Berlin knows that the next US president, whether John McCain or Barack Obama, is likely to ratchet up the pressure with tough questions on Germany's military presence in Afghanistan and its lucrative business links with Iran.
Bush's lame duck status and his intense unpopularity are expected to reduce his talks with Chancellor Angela Merkel to little more than a symbolic gesture - a repayment for Bush hosting her at his Texas ranch in November.
The visit has had such a low profile that as of Monday, not a single protest had been organised in Berlin against Bush in a city where political demonstrations have a long and colourful tradition.
All eyes are now on the US presidential race and while Germany is hoping for a fresh start in the transatlantic relationship after Bush's passing, it understands it will face new expectations too.
"With Bush it was easier to refuse requests when it came to Iraq, Iran or Afghanistan because of his unpopularity," a professor of North American studies at Berlin's Free University, Andreas Etges, told AFP. "Regardless of whether it is Obama or McCain who wins, the pressure will
then be much greater."
Etges said the demands would inevitably include asking Germany to share more of the burden in Afghanistan by sending troops to fight insurgents in the volatile south - a move strongly opposed by German voters. Currently Berlin has some 3,500 troops based in the comparatively safe north of the country serving with the NATO-led International Security Assistance Force.
In a possible move to silence critics, sources said Monday that Germany was considering asking parliament to approve a new mandate for a maximum of 6,000 troops. But there was no indication this would include deployment in the south. Requests were also sure to come for Germany, as the European Union's biggest economy and most populous country, to do more for reconstruction in Iraq, increase the pressure on Iran to suspend sensitive nuclear work and offer a hand to stop the killing in Darfur.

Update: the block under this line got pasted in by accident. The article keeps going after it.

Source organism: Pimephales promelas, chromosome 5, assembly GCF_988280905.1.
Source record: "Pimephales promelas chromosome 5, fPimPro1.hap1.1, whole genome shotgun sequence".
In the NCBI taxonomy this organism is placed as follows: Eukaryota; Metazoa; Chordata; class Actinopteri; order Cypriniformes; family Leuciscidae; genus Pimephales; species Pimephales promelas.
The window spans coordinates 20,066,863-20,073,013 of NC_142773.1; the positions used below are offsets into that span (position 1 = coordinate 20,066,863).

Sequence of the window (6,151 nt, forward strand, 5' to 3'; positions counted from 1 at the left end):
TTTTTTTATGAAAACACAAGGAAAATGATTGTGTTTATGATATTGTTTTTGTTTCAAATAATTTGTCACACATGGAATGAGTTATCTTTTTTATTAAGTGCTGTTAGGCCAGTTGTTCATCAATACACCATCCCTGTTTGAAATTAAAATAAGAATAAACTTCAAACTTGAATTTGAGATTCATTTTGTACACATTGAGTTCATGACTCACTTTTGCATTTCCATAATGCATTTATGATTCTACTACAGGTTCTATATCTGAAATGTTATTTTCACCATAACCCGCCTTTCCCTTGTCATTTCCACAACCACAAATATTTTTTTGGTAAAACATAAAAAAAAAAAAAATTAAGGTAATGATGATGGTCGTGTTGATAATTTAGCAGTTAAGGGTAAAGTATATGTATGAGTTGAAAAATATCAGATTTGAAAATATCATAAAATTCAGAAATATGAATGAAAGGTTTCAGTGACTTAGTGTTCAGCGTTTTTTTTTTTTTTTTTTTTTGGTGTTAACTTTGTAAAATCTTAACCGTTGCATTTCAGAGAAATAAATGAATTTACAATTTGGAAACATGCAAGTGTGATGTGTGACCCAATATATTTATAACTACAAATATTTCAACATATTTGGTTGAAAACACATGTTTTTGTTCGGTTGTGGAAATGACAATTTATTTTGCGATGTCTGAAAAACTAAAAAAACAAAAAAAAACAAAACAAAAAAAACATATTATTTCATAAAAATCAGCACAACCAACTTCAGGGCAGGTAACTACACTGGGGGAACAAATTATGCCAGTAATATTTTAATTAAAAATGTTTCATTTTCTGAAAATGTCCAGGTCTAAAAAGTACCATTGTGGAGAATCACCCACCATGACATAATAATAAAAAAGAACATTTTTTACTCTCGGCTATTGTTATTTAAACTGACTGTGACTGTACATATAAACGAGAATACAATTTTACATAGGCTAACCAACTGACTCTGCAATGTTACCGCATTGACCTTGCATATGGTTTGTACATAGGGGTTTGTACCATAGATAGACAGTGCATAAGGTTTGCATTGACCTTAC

The influential weekly Der Spiegel said there was a fervent wish in Berlin for Obama to win in November, noting that "Obama mania has reached broad sections of the political establishment and the population."
The leader of the Social Democrats, partners in Merkel's grand coalition government, took the highly unusual step of endorsing Obama for the election in a speech to supporters over the weekend. And the government's coordinator on transatlantic relations, Karsten Voigt, told Der Spiegel that "Germany is Obama country", adding that only a few "NATO freaks" were hoping for a McCain administration.
McCain is a known quantity in Germany, and a frequent guest at the annual Munich Security Conference which brings together transatlantic movers and shakers. But Germans are wary about his hawkish stances, and his notorious temper. And Berlin expects he would take a harder line on Russia and China and push an uncompromising approach to Iran, Syria and Cuba.
Etges said that although many in Germany prefer Obama's political style and his multilateralist rhetoric, a victory by the Illinois senator could make things more complicated for Merkel's left-right administration.
"With Obama it would be particularly hard to say no (to unpopular requests) because the government will be under pressure to show they are cooperating with him," he said. "Under McCain that pressure might not be quite so strong."